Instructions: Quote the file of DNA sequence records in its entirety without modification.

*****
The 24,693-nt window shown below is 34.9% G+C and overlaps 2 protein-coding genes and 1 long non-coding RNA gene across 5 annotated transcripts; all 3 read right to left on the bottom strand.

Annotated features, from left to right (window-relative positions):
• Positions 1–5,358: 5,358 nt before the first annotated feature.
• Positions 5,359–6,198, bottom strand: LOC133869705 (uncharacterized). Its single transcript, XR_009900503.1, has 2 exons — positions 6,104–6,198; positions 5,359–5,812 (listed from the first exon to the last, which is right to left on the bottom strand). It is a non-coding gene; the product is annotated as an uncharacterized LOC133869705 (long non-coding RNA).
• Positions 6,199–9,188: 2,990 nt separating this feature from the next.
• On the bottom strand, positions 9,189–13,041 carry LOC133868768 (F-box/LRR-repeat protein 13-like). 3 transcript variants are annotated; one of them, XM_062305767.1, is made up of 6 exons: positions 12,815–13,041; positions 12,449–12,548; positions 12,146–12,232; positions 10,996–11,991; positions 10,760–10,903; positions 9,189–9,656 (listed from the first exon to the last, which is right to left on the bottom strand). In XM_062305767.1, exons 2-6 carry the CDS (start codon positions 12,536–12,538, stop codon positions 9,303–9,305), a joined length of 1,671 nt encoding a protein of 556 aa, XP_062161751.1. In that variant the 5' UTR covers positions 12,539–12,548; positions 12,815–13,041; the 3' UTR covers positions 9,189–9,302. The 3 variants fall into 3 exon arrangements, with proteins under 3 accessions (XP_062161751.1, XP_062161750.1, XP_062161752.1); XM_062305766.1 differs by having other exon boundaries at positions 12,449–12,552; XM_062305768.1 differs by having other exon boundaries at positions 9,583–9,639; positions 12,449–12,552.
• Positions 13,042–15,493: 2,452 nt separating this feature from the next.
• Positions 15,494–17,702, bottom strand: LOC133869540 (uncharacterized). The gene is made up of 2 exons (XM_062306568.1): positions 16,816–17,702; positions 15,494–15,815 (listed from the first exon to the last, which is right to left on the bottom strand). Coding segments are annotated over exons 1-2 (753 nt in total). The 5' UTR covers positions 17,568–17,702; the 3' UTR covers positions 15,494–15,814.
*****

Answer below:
The 24,693-nt window shown below is 34.9% G+C and overlaps 2 protein-coding genes and 1 long non-coding RNA gene across 5 annotated transcripts; all 3 read right to left on the bottom strand.

Annotated features, from left to right (window-relative positions):
• Positions 1–5,358: 5,358 nt before the first annotated feature.
• Positions 5,359–6,198, bottom strand: LOC133869705 (uncharacterized). Its single transcript, XR_009900503.1, has 2 exons — positions 6,104–6,198; positions 5,359–5,812 (listed from the first exon to the last, which is right to left on the bottom strand). It is a non-coding gene; the product is annotated as an uncharacterized LOC133869705 (long non-coding RNA).
• Positions 6,199–9,188: 2,990 nt separating this feature from the next.
• On the bottom strand, positions 9,189–13,041 carry LOC133868768 (F-box/LRR-repeat protein 13-like). 3 transcript variants are annotated; one of them, XM_062305767.1, is made up of 6 exons: positions 12,815–13,041; positions 12,449–12,548; positions 12,146–12,232; positions 10,996–11,991; positions 10,760–10,903; positions 9,189–9,656 (listed from the first exon to the last, which is right to left on the bottom strand). In XM_062305767.1, exons 2-6 carry the CDS (start codon positions 12,536–12,538, stop codon positions 9,303–9,305), a joined length of 1,671 nt encoding a protein of 556 aa, XP_062161751.1. In that variant the 5' UTR covers positions 12,539–12,548; positions 12,815–13,041; the 3' UTR covers positions 9,189–9,302. The 3 variants fall into 3 exon arrangements, with proteins under 3 accessions (XP_062161751.1, XP_062161750.1, XP_062161752.1); XM_062305766.1 differs by having other exon boundaries at positions 12,449–12,552; XM_062305768.1 differs by having other exon boundaries at positions 9,583–9,639; positions 12,449–12,552.
• Positions 13,042–15,493: 2,452 nt separating this feature from the next.
• Positions 15,494–17,702, bottom strand: LOC133869540 (uncharacterized). The gene is made up of 2 exons (XM_062306568.1): positions 16,816–17,702; positions 15,494–15,815 (listed from the first exon to the last, which is right to left on the bottom strand). Coding segments are annotated over exons 1-2 (753 nt in total). The 5' UTR covers positions 17,568–17,702; the 3' UTR covers positions 15,494–15,814.